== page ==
If you’re young and full of life, it’s easy to assume that you’re in good health. The trouble is that symptoms of some conditions develop very slowly and some are virtually impossible to spot. There’s also the risk of your health status changing very quickly and unexpectedly. Of course, it’s not possible to prevent every health problem going, but it is wise to put your health first, no matter your age.
Here are some easy ways you can make sure that your health and wellbeing are firmly on the agenda.
Most of us start a brand new year with intentions to get fit, but if you’re one of those people who tends to throw in the towel after a couple of weeks, it’s time to review your stance on regular exercise. Some of us focus on exercise as a means of losing weight, but there are so many more benefits to enjoy from living an active lifestyle. Exercise is proven to reduce stress and anxiety, it lowers the risk of depression, and it provides a natural high due to the release of endorphins. Working out on a regular basis also enables you to increase your fitness, stamina and strength, and you can also benefit from better immunity.
The gym isn’t for everyone, but you don’t have to become a fan of wearing lycra and lifting weights to get in shape. You can go for a walk every day, you can cycle, swim, jog or play team sports, you could work out at home, or you could do classes like yoga, spinning, Pilates, acrobatics or Zumba. Find classes that are fun, and try and vary your sessions to maintain interest and motivation. Ideally, you should aim for 150 minutes of moderate exercise per week.
Get enough sleep
Do you plod through the day dreaming of getting into bed because late or sleepless nights have become the norm? It is estimated that 1 in 10 people suffer from chronic insomnia, and up to 50 percent of adults experience sleep troubles on a short-term basis. A single sleepless night probably won’t cause great harm, but a long-term lack of sleep can be incredibly damaging to your mental and physical health. As well as affecting your energy levels and your mood, sleep loss can result in lower immunity and increased susceptibility to illness, an elevated risk of anxiety and depression, high blood pressure, strokes and heart disease. If you try and survive on little or no sleep, you’ll also be more prone to accidents, which could have disastrous consequences.
If you find it difficult to sleep, the first thing to do is take a look at your daily routine. Avoid caffeine after 5pm, put yourself to bed and get up at the same time each day, and take time to relax and unwind before you try and nod off. Exercise is also proven to aid sleep. If increasing activity levels and adjusting your routine don’t help, seek help from your doctor.
Don’t be afraid of the doctor
Many of us are reticent to seek advice, even when we don’t feel well, or we suspect that something isn’t quite right. Research shows that men are particularly reluctant to arrange medical appointments. If you shy away from seeing doctors and dentists on a regular basis, there’s a risk that potential warning signs could be missed. General examinations, routine checks and quick, painless tests can lower the risk of complications and even save lives.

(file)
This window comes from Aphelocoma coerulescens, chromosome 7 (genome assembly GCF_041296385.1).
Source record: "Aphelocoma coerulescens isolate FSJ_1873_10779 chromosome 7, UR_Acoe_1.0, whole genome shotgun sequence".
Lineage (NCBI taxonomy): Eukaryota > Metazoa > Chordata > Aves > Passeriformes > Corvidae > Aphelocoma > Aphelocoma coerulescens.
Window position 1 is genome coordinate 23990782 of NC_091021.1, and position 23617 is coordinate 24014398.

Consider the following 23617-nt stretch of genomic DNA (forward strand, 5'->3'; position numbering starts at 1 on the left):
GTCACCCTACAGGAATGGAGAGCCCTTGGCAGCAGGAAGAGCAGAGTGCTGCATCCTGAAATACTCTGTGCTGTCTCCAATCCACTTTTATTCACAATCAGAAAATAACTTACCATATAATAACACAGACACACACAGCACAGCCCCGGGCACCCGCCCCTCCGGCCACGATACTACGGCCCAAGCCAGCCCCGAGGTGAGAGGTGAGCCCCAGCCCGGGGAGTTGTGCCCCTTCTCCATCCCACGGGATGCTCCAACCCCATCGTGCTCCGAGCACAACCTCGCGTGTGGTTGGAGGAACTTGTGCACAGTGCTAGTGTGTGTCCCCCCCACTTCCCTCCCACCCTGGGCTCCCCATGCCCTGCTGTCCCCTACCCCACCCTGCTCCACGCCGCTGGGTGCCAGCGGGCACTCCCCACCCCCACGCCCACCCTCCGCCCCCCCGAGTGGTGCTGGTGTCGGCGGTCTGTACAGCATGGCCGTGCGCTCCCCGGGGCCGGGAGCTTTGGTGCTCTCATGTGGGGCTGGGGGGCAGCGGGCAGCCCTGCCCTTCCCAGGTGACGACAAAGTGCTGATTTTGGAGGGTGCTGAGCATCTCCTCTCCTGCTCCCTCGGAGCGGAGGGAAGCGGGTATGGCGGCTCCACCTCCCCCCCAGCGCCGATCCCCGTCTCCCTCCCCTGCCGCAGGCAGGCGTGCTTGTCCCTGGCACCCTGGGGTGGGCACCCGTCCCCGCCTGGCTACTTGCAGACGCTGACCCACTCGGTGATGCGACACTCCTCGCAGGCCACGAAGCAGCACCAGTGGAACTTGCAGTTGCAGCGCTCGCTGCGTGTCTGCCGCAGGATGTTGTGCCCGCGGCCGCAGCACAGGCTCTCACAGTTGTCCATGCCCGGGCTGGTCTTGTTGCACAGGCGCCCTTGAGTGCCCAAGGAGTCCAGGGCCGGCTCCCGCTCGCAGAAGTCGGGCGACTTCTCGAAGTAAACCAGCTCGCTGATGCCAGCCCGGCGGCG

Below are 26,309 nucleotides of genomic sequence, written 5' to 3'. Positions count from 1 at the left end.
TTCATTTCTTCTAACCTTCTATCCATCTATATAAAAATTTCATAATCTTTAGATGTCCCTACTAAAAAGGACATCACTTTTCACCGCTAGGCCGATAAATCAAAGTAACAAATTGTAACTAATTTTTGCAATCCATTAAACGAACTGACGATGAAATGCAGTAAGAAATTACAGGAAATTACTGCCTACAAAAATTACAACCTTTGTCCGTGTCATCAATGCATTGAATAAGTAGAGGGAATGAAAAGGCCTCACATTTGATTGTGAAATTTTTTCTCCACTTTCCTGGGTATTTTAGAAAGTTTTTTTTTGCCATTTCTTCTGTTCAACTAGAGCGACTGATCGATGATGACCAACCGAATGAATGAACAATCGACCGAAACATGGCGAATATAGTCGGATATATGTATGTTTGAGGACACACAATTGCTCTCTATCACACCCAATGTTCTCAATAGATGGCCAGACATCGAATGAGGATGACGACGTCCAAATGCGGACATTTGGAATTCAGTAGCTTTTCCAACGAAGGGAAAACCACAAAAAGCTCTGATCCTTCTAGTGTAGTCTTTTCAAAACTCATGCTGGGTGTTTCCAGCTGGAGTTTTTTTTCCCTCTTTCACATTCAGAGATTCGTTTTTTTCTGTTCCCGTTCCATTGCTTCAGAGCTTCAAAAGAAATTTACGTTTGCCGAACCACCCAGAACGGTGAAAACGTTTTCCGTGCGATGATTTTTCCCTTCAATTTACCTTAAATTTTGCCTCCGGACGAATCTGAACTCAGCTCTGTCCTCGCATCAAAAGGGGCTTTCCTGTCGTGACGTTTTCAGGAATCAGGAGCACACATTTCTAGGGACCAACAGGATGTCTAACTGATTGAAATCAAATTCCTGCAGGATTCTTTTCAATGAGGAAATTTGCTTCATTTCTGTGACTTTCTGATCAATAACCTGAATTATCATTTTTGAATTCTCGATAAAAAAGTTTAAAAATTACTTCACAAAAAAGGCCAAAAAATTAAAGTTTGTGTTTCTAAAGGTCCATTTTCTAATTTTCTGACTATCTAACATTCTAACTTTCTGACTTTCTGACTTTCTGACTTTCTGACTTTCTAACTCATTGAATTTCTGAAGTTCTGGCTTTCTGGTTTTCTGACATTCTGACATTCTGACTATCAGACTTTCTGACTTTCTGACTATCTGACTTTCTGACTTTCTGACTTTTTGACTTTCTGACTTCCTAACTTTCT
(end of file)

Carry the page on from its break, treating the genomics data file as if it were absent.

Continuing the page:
Check in with your dentist every 6-9 months, have your blood pressure and BMI checked frequently, and organize regular sexual health tests if you have more than one sexual partner. It’s also a good idea to book an annual eye test and to see your doctor if you notice any changes in your health, such as weight loss, changes in your bowel habits or unexplained pain or tiredness.
Keep an eye on your alcohol intake
Many of us enjoy a drink, and there’s nothing wrong with treating yourself to a bottle of beer or a Cosmopolitan on a Friday night. The worry is that it’s very easy to exceed the recommended intake of alcohol without even realizing. In the UK, for example, the recommended maximum weekly intake is 14 units. This equates to 14 small glasses of wine or single measures of spirits.
If you’re drinking every day or you’re going all out on the weekend, you may be drinking too much. To reduce your intake, try and switch up your social calendar and arrange outings and activities that don’t involve drinking, alternate alcoholic drinks with water or soft drinks and use a diary or an app to track your consumption.
Watch what you eat
There’s a huge amount of content related to diet in the media. If you feel like rolling your eyes when you see yet another photo of avocados on toast on Instagram, you might think that healthy eating isn’t for you. The truth is that eating well doesn’t have to involve exotic fruits, surviving on juices or making ornate flowers out of raw vegetables. You don’t have to spend hours preparing meals or track down tropical ingredients at independent stores miles away from home to improve your diet. Just focus on getting the basics right.
Keep an eye on how much sugar, saturated fat and salt you eat, aim for five portions of fruit and vegetables per day and try and buy lean meat, poultry and fish. Your diet should be balanced, so resist the lure of fad diets that encourage you to cut out an entire food group.
If you’re young and fit, you may not really give your health much thought. Youth can make us feel invincible, but the truth is that it’s never too early to start looking after yourself. Nobody knows what the future holds. You don’t have to overhaul your entire lifestyle, follow crazy diets or live in the gym, but making your health a priority is always a good idea. Try to be more active, eat well, get enough rest, drink in moderation and keep up to date with regular checks and routine examinations.